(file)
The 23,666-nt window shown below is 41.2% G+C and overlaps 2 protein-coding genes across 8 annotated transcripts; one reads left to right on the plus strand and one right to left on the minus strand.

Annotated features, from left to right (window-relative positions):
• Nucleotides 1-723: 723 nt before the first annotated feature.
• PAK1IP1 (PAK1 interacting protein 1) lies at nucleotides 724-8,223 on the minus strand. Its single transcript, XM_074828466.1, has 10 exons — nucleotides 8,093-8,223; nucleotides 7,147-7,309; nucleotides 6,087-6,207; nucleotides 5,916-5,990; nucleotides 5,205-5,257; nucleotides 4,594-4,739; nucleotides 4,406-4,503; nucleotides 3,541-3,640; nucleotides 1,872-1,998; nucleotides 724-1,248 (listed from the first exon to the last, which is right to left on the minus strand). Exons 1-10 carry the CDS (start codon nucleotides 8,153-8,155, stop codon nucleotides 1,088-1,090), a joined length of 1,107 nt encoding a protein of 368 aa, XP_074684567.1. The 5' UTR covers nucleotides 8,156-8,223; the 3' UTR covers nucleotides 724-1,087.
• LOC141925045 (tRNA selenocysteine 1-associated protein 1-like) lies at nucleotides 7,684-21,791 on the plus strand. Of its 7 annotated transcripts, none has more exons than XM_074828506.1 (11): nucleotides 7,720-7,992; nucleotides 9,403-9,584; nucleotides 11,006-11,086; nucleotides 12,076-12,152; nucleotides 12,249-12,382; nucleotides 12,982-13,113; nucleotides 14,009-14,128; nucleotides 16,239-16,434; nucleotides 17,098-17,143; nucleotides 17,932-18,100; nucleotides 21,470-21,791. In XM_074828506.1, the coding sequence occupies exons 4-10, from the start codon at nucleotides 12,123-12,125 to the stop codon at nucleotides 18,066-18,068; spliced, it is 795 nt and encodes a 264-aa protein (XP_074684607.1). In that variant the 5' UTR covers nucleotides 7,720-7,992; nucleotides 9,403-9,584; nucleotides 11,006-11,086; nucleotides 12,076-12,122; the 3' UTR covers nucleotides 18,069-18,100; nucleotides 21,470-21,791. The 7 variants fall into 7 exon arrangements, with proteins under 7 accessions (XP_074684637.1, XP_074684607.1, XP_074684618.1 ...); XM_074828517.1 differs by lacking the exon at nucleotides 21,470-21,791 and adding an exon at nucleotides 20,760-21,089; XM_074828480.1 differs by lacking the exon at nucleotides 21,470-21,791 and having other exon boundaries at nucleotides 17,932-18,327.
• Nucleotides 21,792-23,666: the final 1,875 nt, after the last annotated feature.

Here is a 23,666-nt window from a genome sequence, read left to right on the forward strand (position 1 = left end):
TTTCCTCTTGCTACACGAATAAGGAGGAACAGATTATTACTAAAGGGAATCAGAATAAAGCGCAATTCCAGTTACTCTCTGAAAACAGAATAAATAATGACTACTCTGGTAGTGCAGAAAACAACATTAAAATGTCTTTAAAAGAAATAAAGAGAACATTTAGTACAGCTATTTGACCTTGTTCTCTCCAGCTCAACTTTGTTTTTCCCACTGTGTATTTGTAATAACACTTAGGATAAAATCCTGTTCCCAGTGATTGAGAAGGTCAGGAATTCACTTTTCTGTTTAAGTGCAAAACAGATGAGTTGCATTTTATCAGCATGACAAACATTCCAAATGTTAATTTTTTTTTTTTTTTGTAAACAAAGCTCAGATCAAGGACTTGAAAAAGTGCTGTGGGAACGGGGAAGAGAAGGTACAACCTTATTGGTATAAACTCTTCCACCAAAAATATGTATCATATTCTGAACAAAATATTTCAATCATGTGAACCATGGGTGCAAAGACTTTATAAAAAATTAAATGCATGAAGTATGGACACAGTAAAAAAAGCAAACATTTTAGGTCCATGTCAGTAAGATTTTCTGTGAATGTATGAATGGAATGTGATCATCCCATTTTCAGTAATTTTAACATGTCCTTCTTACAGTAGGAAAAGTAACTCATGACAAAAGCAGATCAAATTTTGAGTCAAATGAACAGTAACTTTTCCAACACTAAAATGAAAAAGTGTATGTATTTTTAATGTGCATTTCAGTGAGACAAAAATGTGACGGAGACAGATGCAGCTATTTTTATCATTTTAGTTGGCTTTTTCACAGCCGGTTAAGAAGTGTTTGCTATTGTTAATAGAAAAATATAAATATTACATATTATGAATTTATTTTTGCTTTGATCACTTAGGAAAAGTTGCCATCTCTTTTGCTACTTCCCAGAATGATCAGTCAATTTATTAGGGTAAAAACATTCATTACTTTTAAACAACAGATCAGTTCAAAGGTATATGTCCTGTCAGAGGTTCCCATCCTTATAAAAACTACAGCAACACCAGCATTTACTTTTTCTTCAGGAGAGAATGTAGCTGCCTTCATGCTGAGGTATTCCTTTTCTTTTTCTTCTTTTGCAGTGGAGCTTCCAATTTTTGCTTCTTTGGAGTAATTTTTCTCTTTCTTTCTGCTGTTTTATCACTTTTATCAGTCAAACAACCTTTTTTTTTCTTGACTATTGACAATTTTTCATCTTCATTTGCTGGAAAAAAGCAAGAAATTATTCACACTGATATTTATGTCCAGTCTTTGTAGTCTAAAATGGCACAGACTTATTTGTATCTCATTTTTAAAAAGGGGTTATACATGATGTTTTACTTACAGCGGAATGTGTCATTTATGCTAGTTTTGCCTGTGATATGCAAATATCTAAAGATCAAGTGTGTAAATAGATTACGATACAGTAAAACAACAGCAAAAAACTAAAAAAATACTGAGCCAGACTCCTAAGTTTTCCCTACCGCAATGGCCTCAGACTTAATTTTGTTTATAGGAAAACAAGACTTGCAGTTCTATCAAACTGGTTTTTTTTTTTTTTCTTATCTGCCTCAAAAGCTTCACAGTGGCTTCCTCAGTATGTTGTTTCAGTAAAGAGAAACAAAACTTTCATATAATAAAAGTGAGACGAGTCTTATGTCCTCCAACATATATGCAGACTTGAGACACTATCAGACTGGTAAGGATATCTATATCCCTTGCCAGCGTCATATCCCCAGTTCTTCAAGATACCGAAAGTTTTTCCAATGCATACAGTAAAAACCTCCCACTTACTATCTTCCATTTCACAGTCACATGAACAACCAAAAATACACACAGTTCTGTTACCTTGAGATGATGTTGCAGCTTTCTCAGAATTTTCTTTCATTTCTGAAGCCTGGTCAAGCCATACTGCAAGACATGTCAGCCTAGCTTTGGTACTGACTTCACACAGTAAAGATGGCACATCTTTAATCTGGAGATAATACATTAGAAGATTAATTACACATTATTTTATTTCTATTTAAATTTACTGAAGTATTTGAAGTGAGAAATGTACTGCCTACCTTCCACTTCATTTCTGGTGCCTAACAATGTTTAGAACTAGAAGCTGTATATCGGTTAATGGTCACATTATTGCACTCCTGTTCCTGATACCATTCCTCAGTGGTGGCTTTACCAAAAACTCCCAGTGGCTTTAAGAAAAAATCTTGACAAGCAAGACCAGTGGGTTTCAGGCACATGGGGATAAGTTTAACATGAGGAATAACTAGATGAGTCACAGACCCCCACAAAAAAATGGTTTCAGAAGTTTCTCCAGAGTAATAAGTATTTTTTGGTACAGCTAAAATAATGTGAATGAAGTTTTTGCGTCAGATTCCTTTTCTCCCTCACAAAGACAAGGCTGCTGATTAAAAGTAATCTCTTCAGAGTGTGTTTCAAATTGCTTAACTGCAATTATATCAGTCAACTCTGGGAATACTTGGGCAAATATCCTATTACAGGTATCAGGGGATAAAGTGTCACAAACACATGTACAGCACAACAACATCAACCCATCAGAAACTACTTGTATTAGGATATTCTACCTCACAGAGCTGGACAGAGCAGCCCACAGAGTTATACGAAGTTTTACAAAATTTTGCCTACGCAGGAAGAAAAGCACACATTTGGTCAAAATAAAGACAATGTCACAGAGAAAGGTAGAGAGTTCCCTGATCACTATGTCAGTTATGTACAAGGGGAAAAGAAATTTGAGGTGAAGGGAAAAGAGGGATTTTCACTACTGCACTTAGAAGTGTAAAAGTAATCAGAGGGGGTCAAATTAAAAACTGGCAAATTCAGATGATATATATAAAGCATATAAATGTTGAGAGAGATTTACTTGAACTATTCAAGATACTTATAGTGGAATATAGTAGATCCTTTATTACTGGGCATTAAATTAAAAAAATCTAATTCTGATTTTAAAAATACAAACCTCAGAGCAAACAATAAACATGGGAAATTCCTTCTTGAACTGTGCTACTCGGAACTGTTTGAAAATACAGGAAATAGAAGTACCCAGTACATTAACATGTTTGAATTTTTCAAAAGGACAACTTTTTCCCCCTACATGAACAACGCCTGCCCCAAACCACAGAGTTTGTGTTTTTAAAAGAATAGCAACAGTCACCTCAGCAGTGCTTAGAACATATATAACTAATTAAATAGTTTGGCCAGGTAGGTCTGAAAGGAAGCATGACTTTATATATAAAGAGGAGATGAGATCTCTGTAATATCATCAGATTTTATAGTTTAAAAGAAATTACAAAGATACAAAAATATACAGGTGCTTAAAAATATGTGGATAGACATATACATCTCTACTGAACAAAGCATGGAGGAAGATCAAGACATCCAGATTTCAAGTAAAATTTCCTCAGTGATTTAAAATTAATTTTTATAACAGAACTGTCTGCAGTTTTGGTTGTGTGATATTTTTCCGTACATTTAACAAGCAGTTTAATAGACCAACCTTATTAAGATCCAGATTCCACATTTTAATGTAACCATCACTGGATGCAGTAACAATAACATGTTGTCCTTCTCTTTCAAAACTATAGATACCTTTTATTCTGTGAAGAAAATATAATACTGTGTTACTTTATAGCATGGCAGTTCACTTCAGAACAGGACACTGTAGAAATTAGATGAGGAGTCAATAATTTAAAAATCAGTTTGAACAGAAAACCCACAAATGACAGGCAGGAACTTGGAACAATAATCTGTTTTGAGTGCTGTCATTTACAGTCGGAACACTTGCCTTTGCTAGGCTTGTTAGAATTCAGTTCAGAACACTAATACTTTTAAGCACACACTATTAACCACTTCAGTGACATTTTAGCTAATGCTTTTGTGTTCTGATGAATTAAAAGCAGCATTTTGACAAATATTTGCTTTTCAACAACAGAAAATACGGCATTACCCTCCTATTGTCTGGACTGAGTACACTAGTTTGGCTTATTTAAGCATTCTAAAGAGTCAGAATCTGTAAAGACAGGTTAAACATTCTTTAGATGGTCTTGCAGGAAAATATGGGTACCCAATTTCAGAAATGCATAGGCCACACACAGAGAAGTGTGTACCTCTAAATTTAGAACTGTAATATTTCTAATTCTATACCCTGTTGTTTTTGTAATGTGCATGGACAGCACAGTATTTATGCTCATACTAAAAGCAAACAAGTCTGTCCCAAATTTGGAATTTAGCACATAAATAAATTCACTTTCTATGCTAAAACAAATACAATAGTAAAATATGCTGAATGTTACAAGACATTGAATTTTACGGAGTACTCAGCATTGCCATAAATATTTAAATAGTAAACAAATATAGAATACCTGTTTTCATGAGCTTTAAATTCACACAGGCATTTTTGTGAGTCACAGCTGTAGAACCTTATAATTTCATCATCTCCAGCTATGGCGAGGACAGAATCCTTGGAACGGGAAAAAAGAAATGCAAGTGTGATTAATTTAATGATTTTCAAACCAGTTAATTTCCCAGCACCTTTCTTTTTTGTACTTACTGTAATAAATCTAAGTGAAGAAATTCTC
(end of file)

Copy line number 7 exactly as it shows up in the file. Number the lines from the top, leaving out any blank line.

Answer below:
Here is a 23,666-nt window from a genome sequence, read left to right on the forward strand (position 1 = left end):